Third, you must share your dream emotionally. Paul knew how to do this: “You Philippians became my partners…what makes me happiest is the well-earned reward you will have” (vv.15-17 TLB). Get people excited about the rewards. So show them the dream from their perspective! Ralph Waldo Emerson struggled, trying to wrestle a young calf into his barn. He was ready to give up when an Irish servant girl walked over to the calf, stuck her finger in its mouth, and the calf, associating the sensation with its mother, followed the girl into the barn. Pushing and prodding people doesn’t work. But if you help them to feel that they will benefit personally, they’re likely to go along. People do things for their own reasons, not yours. And their reasons are almost always tied to their emotions. Don’t be afraid to show people your heart. People buy into the dreamer before they buy into the dream. You may be able to communicate the idea of your dream in a few minutes, but it will take a lot longer to convince people of where your heart is. It will require patience. Of course you are enthusiastic, but you must adapt your stride to the slower pace of others. If you run too far ahead, you will lose your power to influence them. Generally, people have to hear an idea at least seven times before they embrace it and call it their own. Ten percent of people are pioneers, 70 percent are settlers, and 20 percent are antagonists. Make it your goal to win over the pioneers, to wait for the settlers, and to leave the antagonists behind.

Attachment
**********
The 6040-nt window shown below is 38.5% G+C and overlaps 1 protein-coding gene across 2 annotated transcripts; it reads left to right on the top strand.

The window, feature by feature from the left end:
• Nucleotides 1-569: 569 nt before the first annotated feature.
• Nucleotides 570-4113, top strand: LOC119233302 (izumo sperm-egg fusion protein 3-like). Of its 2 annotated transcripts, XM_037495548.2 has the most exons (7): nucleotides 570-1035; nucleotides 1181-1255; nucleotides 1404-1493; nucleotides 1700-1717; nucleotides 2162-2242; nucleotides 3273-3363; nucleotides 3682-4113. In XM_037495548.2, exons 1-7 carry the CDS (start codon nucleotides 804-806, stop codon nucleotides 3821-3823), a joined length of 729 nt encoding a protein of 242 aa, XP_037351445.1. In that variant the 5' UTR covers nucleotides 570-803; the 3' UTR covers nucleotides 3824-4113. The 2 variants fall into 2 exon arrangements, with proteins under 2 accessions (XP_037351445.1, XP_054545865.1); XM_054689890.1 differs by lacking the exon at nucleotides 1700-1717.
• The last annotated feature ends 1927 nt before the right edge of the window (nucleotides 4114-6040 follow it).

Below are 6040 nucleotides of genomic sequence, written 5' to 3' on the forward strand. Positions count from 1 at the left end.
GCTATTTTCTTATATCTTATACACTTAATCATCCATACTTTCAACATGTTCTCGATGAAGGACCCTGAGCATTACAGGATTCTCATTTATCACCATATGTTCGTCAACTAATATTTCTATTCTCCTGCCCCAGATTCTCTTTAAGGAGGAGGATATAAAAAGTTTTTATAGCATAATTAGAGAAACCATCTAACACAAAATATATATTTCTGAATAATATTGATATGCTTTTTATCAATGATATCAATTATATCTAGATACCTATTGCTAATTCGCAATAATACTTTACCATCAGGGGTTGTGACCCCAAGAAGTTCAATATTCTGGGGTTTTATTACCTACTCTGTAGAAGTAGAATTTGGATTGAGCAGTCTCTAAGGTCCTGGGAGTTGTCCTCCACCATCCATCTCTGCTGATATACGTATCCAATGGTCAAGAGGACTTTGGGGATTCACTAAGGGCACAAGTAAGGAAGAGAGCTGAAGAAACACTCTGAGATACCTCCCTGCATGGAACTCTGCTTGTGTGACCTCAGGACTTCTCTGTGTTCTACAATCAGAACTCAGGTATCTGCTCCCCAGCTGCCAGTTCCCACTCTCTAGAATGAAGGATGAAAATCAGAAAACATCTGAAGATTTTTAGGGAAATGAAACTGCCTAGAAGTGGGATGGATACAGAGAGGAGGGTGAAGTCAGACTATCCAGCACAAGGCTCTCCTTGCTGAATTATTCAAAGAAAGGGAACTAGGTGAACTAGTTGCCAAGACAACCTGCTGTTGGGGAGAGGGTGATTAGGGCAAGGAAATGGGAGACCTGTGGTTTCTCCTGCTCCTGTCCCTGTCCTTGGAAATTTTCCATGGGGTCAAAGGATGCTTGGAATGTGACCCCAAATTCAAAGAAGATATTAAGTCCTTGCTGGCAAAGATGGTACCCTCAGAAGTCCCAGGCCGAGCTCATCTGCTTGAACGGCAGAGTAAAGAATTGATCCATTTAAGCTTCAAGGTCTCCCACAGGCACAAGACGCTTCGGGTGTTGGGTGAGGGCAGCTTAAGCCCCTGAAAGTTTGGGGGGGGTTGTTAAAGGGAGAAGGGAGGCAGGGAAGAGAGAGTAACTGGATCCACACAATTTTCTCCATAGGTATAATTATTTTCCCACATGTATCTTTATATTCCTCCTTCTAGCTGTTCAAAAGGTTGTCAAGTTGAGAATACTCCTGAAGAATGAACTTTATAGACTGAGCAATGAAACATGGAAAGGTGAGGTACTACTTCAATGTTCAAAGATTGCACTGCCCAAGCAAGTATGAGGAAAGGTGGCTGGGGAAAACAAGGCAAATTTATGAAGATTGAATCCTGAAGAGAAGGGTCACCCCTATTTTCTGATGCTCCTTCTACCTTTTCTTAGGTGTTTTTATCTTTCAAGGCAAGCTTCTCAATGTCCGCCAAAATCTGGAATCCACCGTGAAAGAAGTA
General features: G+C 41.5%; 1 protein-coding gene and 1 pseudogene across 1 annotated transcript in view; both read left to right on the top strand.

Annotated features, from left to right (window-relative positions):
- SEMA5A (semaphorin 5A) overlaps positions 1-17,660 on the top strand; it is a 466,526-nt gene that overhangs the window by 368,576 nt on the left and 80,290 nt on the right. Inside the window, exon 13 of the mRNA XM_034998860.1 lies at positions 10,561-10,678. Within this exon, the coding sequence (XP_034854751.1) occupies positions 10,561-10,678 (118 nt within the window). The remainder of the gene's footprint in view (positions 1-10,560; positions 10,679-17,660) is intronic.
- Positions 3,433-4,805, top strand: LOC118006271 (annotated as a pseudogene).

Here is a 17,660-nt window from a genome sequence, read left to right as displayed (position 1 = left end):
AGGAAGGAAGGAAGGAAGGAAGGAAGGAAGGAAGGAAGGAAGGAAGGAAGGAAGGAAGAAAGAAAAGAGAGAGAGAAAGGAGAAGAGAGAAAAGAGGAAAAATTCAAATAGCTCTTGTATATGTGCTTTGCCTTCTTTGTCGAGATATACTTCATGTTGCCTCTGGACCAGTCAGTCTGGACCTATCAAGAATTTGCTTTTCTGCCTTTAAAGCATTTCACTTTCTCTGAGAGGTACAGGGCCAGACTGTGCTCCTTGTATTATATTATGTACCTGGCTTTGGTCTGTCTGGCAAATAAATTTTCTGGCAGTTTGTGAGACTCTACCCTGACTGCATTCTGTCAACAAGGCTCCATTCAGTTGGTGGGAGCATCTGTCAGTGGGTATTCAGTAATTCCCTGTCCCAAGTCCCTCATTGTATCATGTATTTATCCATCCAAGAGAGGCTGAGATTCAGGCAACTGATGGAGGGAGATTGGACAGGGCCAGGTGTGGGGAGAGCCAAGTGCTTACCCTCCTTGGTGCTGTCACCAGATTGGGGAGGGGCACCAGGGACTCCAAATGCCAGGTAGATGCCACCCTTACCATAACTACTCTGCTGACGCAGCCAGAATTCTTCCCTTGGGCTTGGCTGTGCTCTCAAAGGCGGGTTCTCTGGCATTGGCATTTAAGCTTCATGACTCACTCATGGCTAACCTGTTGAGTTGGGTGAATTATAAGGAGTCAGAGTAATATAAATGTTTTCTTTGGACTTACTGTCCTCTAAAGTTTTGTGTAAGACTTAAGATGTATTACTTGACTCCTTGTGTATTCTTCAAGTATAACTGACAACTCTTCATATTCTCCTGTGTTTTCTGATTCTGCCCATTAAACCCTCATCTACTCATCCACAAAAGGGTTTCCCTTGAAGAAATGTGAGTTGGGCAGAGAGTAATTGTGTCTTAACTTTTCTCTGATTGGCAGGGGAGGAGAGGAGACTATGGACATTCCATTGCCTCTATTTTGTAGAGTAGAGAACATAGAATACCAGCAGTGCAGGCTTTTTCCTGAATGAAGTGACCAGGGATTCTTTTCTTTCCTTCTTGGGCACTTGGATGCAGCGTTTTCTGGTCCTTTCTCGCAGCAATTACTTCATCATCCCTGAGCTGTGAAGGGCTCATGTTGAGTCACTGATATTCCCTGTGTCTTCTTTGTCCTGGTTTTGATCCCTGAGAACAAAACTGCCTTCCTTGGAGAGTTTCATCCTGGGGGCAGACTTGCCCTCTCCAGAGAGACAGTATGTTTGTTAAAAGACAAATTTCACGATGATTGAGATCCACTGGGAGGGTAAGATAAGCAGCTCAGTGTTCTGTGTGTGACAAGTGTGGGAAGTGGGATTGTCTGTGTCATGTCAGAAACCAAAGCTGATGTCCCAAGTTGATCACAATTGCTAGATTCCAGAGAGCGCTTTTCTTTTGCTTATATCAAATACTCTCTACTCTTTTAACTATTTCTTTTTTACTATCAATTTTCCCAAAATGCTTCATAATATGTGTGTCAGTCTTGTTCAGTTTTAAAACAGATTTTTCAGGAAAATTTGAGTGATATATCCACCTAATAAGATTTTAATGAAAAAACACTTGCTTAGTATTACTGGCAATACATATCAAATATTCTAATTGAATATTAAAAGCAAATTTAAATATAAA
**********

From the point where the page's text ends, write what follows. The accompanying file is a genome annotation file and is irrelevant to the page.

Published on Wednesday, February 15, 2012 @ 9:37 AM CDT